Cap 1.0-4.0 cm broad, obtuse-conic, campanulate to convex-umbonate at maturity, margin striate at first, obscurely so in age; surface moist, hygrophanous, medium-brown fading to pale buff-brown, the disc usually dingy yellowish-brown; flesh very thin, colored like the cap, unchanging; odor indistinct, taste, mild.
Gills adnexed, moderately broad, close to crowded, pale dingy-buff, becoming brownish-grey in age.
Stipe 4-8 cm tall, 1.5-3.0 mm thick, slender, thin, fragile, stuffed at maturity; more or less equal, sometimes twisted, occasionally continuing as a pseudorhiza with sparse white mycelium and adhering substrate; surface pruinose at the apex, often colored purple-brown from adhering spores, smooth elsewhere and concolorous with the cap; veil absent.
Spores 11-13 x 5.5-7.0 µm, elliptical, smooth, with an apical pore; spore print purple-brown.
Gregarious or in large troops in disturbed habitats, e.g. wood chips, leaves, open grassy areas; fruiting year-round when moisture is available but especially abundant from late fall to mid-winter.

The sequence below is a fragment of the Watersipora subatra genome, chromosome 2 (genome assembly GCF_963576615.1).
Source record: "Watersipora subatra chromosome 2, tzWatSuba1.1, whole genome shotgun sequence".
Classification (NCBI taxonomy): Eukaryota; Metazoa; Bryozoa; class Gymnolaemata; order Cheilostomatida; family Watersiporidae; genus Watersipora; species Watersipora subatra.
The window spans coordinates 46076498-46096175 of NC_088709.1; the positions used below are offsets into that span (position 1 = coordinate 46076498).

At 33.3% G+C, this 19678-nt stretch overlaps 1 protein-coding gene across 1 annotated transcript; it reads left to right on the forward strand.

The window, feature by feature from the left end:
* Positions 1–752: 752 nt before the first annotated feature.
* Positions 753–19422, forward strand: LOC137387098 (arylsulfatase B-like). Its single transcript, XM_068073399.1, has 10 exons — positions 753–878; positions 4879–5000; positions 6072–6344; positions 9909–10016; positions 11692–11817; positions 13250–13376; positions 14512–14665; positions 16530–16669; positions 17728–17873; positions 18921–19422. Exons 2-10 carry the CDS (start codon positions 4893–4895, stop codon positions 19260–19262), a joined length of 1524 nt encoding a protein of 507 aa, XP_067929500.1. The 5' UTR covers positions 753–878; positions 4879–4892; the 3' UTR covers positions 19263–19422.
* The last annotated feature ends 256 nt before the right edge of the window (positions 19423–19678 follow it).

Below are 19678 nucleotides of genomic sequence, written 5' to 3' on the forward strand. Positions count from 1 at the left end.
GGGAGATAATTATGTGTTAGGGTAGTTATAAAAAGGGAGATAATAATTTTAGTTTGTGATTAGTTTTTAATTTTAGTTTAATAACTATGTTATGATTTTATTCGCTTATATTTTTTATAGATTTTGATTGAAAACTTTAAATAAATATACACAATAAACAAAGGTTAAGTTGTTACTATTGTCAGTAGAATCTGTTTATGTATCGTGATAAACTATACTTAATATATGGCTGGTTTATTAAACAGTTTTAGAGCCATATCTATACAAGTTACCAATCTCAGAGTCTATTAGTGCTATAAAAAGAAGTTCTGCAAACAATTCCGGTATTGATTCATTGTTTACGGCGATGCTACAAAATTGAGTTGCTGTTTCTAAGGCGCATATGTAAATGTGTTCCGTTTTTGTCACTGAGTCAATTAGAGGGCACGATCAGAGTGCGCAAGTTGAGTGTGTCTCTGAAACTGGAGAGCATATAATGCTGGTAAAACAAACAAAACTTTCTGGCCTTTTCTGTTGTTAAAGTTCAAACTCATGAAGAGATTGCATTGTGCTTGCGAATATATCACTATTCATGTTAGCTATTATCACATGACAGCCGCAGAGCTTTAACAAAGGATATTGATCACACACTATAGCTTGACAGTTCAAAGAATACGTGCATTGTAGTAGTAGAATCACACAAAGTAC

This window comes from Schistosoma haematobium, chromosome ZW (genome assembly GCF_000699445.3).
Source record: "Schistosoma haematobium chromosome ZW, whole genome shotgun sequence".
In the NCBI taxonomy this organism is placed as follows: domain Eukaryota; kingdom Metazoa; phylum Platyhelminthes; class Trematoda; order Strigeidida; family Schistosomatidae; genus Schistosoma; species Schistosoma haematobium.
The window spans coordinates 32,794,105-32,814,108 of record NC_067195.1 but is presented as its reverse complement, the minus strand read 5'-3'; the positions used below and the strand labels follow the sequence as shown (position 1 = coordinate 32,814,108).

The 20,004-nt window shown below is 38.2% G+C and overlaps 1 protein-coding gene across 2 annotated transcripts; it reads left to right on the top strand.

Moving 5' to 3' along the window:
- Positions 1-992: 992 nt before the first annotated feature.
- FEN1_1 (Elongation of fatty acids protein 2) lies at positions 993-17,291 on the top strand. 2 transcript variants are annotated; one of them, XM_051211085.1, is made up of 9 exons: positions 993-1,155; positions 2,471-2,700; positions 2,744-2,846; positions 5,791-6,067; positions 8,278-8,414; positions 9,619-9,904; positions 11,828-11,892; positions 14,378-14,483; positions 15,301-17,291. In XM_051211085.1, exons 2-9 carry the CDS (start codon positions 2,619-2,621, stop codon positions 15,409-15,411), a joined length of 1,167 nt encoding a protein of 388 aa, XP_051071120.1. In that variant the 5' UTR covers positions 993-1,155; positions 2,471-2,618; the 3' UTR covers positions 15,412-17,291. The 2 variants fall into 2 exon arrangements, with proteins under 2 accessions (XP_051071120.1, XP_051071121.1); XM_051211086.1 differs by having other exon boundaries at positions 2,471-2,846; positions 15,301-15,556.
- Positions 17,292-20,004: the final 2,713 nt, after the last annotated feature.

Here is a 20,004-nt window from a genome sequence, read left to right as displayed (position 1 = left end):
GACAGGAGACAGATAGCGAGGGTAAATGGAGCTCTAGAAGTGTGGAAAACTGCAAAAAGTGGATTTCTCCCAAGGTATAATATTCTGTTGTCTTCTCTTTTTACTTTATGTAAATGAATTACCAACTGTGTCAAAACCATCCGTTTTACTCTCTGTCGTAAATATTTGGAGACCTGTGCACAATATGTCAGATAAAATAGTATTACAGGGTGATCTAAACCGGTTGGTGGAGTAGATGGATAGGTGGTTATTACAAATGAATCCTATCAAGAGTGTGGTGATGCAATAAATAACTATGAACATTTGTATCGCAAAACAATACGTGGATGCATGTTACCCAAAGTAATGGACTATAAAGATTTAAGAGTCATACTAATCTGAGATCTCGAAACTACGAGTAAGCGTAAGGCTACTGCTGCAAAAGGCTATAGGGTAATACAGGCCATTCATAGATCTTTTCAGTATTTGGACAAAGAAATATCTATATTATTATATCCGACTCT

This slender Psathyrella, ubiquitous to our urban parks, often fruits in vast numbers in chip beds along with Hypholoma aurantiaca and Tubaria furfuracea. Although fragile and short-lived, it can be found throughout the mushroom season, fresh flushes appearing after rains. Psathyrella gracilis is recognized by a brown hygrophanous cap (striate when fresh) that soon fades to pale buff-brown, the disc usually dingy yellowish-brown, and a slender stipe with a pruinose apex. Panaeolus foenisecii is very similar but occurs in grass during the warm months of the year and has mottled gills at maturity. Psathryrella longipes is a larger cousin of P. gracilis with an appendiculate cap margin.